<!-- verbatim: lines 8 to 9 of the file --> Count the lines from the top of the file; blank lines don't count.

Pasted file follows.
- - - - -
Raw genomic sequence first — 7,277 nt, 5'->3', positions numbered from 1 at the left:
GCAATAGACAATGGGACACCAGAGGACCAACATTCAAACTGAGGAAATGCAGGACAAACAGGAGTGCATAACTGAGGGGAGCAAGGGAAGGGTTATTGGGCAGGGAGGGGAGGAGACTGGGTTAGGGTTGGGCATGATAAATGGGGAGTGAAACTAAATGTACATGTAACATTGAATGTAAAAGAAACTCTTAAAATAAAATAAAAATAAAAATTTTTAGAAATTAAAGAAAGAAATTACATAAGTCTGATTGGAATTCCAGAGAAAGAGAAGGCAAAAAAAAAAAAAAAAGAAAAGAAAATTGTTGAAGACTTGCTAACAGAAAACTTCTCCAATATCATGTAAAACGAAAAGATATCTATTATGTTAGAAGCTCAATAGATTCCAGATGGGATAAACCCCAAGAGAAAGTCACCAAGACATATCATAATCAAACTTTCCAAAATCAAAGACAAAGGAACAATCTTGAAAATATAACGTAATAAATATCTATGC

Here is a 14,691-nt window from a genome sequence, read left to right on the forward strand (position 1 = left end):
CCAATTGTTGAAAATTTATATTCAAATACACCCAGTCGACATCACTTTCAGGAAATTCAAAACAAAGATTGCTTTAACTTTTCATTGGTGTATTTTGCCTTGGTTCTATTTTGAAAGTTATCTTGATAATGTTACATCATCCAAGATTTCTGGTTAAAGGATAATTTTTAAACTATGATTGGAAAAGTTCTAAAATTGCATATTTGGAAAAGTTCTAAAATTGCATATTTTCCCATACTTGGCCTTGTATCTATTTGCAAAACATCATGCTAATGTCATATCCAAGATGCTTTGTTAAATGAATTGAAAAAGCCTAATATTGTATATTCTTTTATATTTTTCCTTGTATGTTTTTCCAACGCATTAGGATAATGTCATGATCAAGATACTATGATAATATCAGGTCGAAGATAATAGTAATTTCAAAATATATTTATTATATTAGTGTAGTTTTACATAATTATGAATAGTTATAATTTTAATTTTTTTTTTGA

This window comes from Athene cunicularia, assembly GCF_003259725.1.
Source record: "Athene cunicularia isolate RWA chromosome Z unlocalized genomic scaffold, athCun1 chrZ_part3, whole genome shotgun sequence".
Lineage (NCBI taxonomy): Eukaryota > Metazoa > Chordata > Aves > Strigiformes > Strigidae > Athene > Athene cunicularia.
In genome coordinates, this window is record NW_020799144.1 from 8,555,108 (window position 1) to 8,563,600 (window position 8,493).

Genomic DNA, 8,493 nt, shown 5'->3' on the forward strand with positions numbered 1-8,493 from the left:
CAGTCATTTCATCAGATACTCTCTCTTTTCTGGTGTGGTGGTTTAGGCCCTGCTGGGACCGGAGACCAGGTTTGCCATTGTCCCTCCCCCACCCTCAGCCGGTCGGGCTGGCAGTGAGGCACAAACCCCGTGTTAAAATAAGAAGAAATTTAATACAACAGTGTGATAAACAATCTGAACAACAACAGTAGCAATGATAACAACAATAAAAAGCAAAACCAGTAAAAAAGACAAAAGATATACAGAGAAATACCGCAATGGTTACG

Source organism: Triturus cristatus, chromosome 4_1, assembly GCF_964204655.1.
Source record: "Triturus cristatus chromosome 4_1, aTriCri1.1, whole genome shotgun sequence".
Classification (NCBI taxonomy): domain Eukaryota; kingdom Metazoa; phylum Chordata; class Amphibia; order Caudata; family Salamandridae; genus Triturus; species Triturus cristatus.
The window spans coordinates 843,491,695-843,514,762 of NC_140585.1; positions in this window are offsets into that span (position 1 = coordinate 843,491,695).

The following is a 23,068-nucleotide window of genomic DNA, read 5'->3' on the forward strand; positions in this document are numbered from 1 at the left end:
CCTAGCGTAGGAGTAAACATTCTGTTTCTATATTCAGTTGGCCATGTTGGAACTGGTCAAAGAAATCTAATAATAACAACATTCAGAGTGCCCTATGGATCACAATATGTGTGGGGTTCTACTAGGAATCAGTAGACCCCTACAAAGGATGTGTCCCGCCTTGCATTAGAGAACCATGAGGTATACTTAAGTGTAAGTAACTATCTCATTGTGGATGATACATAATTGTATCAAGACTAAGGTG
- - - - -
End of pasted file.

In genome coordinates, this window is record NW_020799144.1 from 8,555,108 (window position 1) to 8,563,600 (window position 8,493).

Genomic DNA, 8,493 nt, shown 5'->3' on the forward strand with positions numbered 1-8,493 from the left: